Hotels in Florida were never required by the state to close, but many were forced to temporarily close due to a demand nosedive or because of city or county restrictions. Now, many that closed are starting to reopen. Check with each individual property to see whether it is open or plans to reopen soon.
As of May 18, individual counties were able to request approval to begin allowing vacation rentals to operate anew (on March 27, Florida Governor Ron DeSantis issued an executive order barring vacation rentals in an effort to deter nonresidents who were fleeing to the state from locations that were experiencing larger coronavirus outbreaks). There are 67 counties in Florida, and as of August 13, 55 counties had been granted approval for vacation rental operations. They include Bay, Brevard, Charlotte, Citrus, Dixie, Duval, Escambia, Flagler, Franklin, Gulf, Highlands, Jackson, Lafayette, Lake, Lee, Levy, Manatee, Miami-Dade, Monroe (which includes the Keys), Nassau, Okaloosa, Orange (which includes Orlando), Osceola, Pinellas, Santa Rosa, Sarasota, St. Johns, Wakulla, and Walton counties. A comprehensive and regularly updated list of which counties are allowing vacation rentals to operate is available on Florida’s Department of Business and Professional Regulation site.
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Florida has also eased the restrictions on numerous businesses. In addition to delivery and take-out services, restaurants and dining establishments throughout the state are allowed to have outdoor seating when there are six feet between parties and parties consist of 10 or fewer people.
Retail stores, museums, libraries, gyms, and fitness centers have been allowed to reopen at 50 percent capacity. Not long after numerous counties in Florida allowed bars to reopen and serve alcohol in June, alcohol consumption at bars was suspended as the state responded to its spike in coronavirus cases.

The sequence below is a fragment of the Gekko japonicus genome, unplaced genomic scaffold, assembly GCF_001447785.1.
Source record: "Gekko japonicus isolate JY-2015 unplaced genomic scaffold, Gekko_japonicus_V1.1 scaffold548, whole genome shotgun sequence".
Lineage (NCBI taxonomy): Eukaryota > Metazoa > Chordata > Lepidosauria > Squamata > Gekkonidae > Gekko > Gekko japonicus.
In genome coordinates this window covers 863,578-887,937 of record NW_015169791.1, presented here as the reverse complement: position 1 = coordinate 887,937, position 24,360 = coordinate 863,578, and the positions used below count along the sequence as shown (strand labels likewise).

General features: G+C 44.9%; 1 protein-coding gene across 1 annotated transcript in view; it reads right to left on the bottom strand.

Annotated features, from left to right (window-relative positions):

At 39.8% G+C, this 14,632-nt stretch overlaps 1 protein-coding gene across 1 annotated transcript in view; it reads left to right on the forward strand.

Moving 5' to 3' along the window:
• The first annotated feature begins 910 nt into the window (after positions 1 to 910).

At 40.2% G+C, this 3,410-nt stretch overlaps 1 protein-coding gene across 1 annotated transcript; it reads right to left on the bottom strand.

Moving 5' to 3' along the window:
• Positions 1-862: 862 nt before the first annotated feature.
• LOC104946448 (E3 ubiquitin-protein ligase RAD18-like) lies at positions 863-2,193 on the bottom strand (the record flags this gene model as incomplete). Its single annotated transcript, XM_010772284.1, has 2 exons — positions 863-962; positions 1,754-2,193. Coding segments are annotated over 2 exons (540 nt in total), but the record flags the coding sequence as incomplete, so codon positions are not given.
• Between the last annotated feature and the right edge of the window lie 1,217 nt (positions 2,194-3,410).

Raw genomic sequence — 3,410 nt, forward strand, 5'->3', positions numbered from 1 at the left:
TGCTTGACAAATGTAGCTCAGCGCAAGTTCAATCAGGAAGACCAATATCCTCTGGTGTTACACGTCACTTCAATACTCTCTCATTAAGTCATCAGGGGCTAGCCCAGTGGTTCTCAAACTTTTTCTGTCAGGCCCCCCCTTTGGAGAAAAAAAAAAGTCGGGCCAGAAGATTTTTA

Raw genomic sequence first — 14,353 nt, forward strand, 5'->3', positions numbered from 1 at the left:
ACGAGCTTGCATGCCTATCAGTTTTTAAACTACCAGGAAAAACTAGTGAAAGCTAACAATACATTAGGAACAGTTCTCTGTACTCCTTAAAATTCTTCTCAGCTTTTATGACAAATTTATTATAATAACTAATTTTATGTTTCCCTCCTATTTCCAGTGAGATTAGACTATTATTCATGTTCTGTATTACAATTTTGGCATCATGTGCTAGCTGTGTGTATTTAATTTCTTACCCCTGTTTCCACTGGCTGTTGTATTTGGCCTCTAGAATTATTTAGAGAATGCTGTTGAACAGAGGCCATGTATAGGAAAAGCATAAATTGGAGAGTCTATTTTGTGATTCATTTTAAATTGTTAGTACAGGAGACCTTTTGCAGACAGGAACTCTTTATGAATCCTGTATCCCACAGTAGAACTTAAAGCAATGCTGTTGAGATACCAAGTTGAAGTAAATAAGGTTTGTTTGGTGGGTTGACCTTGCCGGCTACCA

Most Florida beaches are open, and Visit Florida has a comprehensive county-by-county list that breaks down the status of the beaches in each county. For counties where the beaches are open, there are different rules and restrictions that are specific to that jurisdiction. Before visiting, read up on the regulations surrounding specific beach destinations so that you’re fully versed in what you will and won’t be able to do on the sand. For instance, some only permit walking, jogging, and riding along the beach, while others allow sunbathing, but with social-distancing measures or time restrictions in place.
Florida State Parks have begun to reopen for day use, albeit with limited hours, capacity, and amenities, according to the Florida Department of Environmental Protection, which recommends going to the site of each individual park for the fine print. Some national parks in Florida have also begun to reopen a portion of their recreational areas and trails, including the Everglades National Park, Big Cypress, Biscayne, and Dry Tortugas National Park.
Just like anywhere in the country, Florida reminds residents and visitors that they should follow the CDC’s latest guidance about COVID-19 and what we can all do to minimize our risk and the risk to others, which includes frequent hand washing and social distancing.
Wearing face masks is not a requirement statewide, and each individual county has different requirements and recommendations regarding face masks, so you should double-check the requirements for wearing masks in the destination you are interested in visiting. The CDC recommends that we all wear face masks in public settings, in places where we cannot establish a distance of six feet between ourselves and others, and especially in areas of the United States with large numbers of coronavirus transmissions.
If you want to know the latest numbers for coronavirus cases and deaths in Florida, the state’s health department maintains updated counts on its website, along with other helpful information about Florida’s response to the COVID-19 crisis.
This story originally appeared on May 20, 2020, and has been updated to include current information.